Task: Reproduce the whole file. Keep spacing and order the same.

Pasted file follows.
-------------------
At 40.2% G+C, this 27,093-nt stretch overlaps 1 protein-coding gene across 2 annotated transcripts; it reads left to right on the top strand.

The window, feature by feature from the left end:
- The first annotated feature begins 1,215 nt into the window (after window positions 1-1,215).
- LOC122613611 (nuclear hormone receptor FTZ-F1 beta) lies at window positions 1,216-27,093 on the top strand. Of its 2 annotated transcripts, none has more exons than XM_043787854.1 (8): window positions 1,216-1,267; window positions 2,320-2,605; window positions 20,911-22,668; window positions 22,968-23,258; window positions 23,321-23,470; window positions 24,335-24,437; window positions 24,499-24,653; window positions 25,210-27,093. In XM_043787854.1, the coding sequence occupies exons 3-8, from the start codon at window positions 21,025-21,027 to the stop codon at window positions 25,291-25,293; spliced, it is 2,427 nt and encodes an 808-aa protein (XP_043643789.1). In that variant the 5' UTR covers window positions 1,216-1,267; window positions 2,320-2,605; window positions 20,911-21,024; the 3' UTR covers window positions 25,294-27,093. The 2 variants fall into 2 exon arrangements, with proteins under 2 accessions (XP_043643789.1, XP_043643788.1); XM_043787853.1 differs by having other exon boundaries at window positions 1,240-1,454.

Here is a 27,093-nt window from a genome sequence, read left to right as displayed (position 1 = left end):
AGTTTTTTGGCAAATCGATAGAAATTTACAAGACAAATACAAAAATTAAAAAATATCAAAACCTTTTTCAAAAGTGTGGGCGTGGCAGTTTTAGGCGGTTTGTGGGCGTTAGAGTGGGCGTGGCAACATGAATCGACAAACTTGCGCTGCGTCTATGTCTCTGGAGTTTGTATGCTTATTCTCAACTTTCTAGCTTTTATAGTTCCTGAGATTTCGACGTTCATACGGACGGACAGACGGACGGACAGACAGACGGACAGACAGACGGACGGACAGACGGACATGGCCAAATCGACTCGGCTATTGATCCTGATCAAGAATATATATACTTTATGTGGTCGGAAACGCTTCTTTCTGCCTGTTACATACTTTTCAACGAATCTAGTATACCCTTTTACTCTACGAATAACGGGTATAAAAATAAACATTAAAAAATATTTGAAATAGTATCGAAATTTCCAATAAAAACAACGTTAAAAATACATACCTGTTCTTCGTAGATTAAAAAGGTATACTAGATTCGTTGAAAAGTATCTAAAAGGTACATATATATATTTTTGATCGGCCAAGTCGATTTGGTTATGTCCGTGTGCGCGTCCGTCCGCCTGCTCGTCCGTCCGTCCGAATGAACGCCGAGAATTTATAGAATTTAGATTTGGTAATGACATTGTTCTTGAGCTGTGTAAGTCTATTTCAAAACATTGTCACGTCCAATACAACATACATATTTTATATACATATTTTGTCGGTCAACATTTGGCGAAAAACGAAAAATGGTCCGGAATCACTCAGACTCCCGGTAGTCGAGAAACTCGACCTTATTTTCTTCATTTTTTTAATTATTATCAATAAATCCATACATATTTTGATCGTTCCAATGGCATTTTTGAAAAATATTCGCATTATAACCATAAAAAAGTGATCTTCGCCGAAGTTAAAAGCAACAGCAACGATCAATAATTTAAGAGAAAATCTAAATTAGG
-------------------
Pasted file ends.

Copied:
At 40.2% G+C, this 27,093-nt stretch overlaps 1 protein-coding gene across 2 annotated transcripts; it reads left to right on the top strand.

The window, feature by feature from the left end:
- The first annotated feature begins 1,215 nt into the window (after window positions 1-1,215).
- LOC122613611 (nuclear hormone receptor FTZ-F1 beta) lies at window positions 1,216-27,093 on the top strand. Of its 2 annotated transcripts, none has more exons than XM_043787854.1 (8): window positions 1,216-1,267; window positions 2,320-2,605; window positions 20,911-22,668; window positions 22,968-23,258; window positions 23,321-23,470; window positions 24,335-24,437; window positions 24,499-24,653; window positions 25,210-27,093. In XM_043787854.1, the coding sequence occupies exons 3-8, from the start codon at window positions 21,025-21,027 to the stop codon at window positions 25,291-25,293; spliced, it is 2,427 nt and encodes an 808-aa protein (XP_043643789.1). In that variant the 5' UTR covers window positions 1,216-1,267; window positions 2,320-2,605; window positions 20,911-21,024; the 3' UTR covers window positions 25,294-27,093. The 2 variants fall into 2 exon arrangements, with proteins under 2 accessions (XP_043643789.1, XP_043643788.1); XM_043787853.1 differs by having other exon boundaries at window positions 1,240-1,454.

Here is a 27,093-nt window from a genome sequence, read left to right as displayed (position 1 = left end):
AGTTTTTTGGCAAATCGATAGAAATTTACAAGACAAATACAAAAATTAAAAAATATCAAAACCTTTTTCAAAAGTGTGGGCGTGGCAGTTTTAGGCGGTTTGTGGGCGTTAGAGTGGGCGTGGCAACATGAATCGACAAACTTGCGCTGCGTCTATGTCTCTGGAGTTTGTATGCTTATTCTCAACTTTCTAGCTTTTATAGTTCCTGAGATTTCGACGTTCATACGGACGGACAGACGGACGGACAGACAGACGGACAGACAGACGGACGGACAGACGGACATGGCCAAATCGACTCGGCTATTGATCCTGATCAAGAATATATATACTTTATGTGGTCGGAAACGCTTCTTTCTGCCTGTTACATACTTTTCAACGAATCTAGTATACCCTTTTACTCTACGAATAACGGGTATAAAAATAAACATTAAAAAATATTTGAAATAGTATCGAAATTTCCAATAAAAACAACGTTAAAAATACATACCTGTTCTTCGTAGATTAAAAAGGTATACTAGATTCGTTGAAAAGTATCTAAAAGGTACATATATATATTTTTGATCGGCCAAGTCGATTTGGTTATGTCCGTGTGCGCGTCCGTCCGCCTGCTCGTCCGTCCGTCCGAATGAACGCCGAGAATTTATAGAATTTAGATTTGGTAATGACATTGTTCTTGAGCTGTGTAAGTCTATTTCAAAACATTGTCACGTCCAATACAACATACATATTTTATATACATATTTTGTCGGTCAACATTTGGCGAAAAACGAAAAATGGTCCGGAATCACTCAGACTCCCGGTAGTCGAGAAACTCGACCTTATTTTCTTCATTTTTTTAATTATTATCAATAAATCCATACATATTTTGATCGTTCCAATGGCATTTTTGAAAAATATTCGCATTATAACCATAAAAAAGTGATCTTCGCCGAAGTTAAAAGCAACAGCAACGATCAATAATTTAAGAGAAAATCTAAATTAGG